A wildly successful Homegrown

Jill Fisher

Boku Frequency performing at the Reef in Duluth was my favorite Homegrown performance. Photos by Jill Fisher unless otherwise noted.

Now that Homegrown has come and gone, with tears shed at its ending by some, I can appreciate what an important community event this is.

Both performers and audiences were grateful to be back to live performances after the two-year COVID hiatus, attested by the capacity crowds for nearly every act and venue.

Since this was my first Homegrown experience (having been away from Duluth for 20 years) I don’t have the perspective of those who were here to see it grow from the modest birthday celebration for Scott Lunt at Lafayette Community Center to the extravaganza it is today.

With 195 individual acts at 40 different venues, I obviously couldn’t do it all. As it was, I managed to see all or at least part of 37 musical performances over the eight-day run. An outstanding deal for a $30 wristband!

One of the first things I noticed was the “musical chairs” numerous musicians played, among them Clancy Ward, Misisipi Mike, Eric Bong, Amy Ugstad, Teague Alexy, Jacob Mahon, Suzi Ludwig and Jimi Cooper. What a demonstration of their musical versatility as well as their endurance.

Then there was the opportunity to experience a range of venues and how well they worked for different groups.

No one venue stood out as perfect – whether it be sound quality, creature comfort or sufficient space.

The DECC Harbor Side Ballroom was comfortable, but the sound wasn’t good for the dancers who were relegated to the left side of the stage. Views of Canal Park in the late afternoon light mitigated that drawback somewhat.

Clyde Iron was not a comfortable place for attendees who were drinking (thanks to two bars set up in the performance area) – there were no tables or ledges on which to set drinks down! However, having a kitchen serving food until 10 was appreciated for those of us racing from one performance to another without timeouts for meals.

Bars, which host musical acts on a regular basis, were generally great soundwise for loud bands but it was hard to hear quieter solo artists due to crowd noise (incessant talking).

Darin Bergsven’s fine performance at Vikre Distillery was hampered by this situation.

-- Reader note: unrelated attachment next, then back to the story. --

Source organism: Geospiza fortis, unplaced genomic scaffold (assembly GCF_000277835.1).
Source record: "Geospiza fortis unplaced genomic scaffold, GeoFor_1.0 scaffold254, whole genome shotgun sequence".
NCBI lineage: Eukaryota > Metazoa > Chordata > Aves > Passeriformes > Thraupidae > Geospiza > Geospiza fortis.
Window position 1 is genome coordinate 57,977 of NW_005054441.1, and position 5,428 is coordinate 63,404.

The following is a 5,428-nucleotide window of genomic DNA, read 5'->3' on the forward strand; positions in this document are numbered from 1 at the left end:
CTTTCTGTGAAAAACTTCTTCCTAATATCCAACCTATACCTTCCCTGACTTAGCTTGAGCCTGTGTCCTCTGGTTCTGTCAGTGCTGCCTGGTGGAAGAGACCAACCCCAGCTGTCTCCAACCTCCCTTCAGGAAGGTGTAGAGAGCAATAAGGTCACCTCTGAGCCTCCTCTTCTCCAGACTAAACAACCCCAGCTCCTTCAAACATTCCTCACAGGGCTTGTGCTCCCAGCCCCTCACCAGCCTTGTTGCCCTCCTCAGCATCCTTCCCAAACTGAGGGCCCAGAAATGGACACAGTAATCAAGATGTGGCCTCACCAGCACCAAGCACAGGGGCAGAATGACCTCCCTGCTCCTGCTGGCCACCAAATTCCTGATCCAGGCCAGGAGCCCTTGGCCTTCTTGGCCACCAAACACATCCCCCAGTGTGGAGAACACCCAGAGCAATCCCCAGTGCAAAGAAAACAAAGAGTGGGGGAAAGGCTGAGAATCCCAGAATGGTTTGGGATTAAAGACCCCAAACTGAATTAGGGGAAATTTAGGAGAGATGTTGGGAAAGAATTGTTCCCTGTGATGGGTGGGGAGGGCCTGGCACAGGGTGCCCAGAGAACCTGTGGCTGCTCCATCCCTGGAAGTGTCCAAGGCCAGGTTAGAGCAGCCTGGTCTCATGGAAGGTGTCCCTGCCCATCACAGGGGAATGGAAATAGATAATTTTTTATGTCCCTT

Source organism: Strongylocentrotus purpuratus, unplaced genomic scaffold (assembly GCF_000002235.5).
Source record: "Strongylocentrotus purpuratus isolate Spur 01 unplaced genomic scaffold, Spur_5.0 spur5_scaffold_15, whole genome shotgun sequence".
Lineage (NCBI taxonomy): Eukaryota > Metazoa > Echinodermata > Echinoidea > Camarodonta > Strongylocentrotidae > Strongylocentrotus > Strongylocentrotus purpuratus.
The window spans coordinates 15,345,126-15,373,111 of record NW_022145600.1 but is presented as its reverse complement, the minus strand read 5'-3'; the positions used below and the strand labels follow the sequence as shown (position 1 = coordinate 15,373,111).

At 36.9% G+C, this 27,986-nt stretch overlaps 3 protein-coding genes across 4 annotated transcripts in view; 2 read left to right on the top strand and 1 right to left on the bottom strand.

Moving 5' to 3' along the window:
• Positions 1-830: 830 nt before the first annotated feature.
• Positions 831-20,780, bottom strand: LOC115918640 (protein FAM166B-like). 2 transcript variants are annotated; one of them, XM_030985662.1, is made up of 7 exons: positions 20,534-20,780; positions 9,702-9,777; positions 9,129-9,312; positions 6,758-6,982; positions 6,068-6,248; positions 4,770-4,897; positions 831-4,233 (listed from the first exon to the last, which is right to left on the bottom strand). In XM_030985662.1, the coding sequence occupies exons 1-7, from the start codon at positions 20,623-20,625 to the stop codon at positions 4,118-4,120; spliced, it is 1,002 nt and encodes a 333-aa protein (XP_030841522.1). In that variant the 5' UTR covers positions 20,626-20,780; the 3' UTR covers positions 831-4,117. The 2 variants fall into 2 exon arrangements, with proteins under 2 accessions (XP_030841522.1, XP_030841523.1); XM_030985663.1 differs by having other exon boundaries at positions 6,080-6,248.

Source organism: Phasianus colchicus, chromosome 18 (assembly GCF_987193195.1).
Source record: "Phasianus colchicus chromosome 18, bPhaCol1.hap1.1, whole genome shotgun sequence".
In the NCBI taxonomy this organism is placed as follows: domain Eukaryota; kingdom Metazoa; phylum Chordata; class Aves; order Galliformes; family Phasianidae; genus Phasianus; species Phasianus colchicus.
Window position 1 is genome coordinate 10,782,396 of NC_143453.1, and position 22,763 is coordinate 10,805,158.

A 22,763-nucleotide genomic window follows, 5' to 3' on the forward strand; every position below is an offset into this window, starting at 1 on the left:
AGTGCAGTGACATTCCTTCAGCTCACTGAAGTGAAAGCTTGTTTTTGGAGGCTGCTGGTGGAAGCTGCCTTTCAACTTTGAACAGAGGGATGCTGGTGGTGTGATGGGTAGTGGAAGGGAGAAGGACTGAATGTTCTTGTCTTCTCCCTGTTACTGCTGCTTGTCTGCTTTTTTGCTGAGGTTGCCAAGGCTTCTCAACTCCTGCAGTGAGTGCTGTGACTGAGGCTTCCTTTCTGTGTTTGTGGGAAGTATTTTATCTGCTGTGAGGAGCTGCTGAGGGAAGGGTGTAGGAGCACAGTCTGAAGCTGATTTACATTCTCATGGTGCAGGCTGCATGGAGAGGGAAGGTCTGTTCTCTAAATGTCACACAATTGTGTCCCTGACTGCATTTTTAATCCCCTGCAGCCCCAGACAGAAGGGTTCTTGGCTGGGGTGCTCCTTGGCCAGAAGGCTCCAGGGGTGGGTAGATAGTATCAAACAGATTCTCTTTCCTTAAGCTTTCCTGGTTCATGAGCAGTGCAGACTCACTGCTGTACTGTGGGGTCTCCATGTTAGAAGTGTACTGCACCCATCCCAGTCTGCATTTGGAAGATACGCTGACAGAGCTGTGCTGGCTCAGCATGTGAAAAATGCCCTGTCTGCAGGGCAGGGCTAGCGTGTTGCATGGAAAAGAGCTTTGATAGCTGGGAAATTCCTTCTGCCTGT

By contrast, Big Wave Dave and the Ripples late night performance at the Kom-on-Inn worked well despite squeezing into this small space.

Carmody’s was actually one of the best venues in terms of sound, handling both loud and quiet acts well due to its narrow layout that kept the bar crowd separated from the performance area.

Fitger’s Spirit of the North Theater provided comfortable seating and good sound, but no place to dance to the rockin’ performances I witnessed there.

The range of genres was impressive, if not comprehensive. Rock and roll, rhythm and blues, heavy metal, futuristic electronica, hip hop and Las Vegas-type shows were balanced by quirky solo acts and family friendly old-timey presentations.

Then there was Saturday’s late night Burlesque review at R.T. Quinlan’s, contrasted by the Holy Hootenanners at Canal Park Brewing on Sunday afternoon. The overall effect was to push me beyond my established sensibilities and surprise me by my enjoyment of previously eschewed styles – hip hop being in that category.

In addition to that mind-expanding effect was the opportunity to hear lots of original music. An example of that being Shane Nelson’s performance on the DTA Trolley.

Father Hennepin, which played at Duluth Cider to a packed crowd early in the week, offered a pleasing continuity to the overall event and reflected the feelings of the crowd with its rendition of “I Like It In Duluth.”

Four Mile Portage, with attendant clogging, at Empire Coffee in Superior, kept country roots in the mix.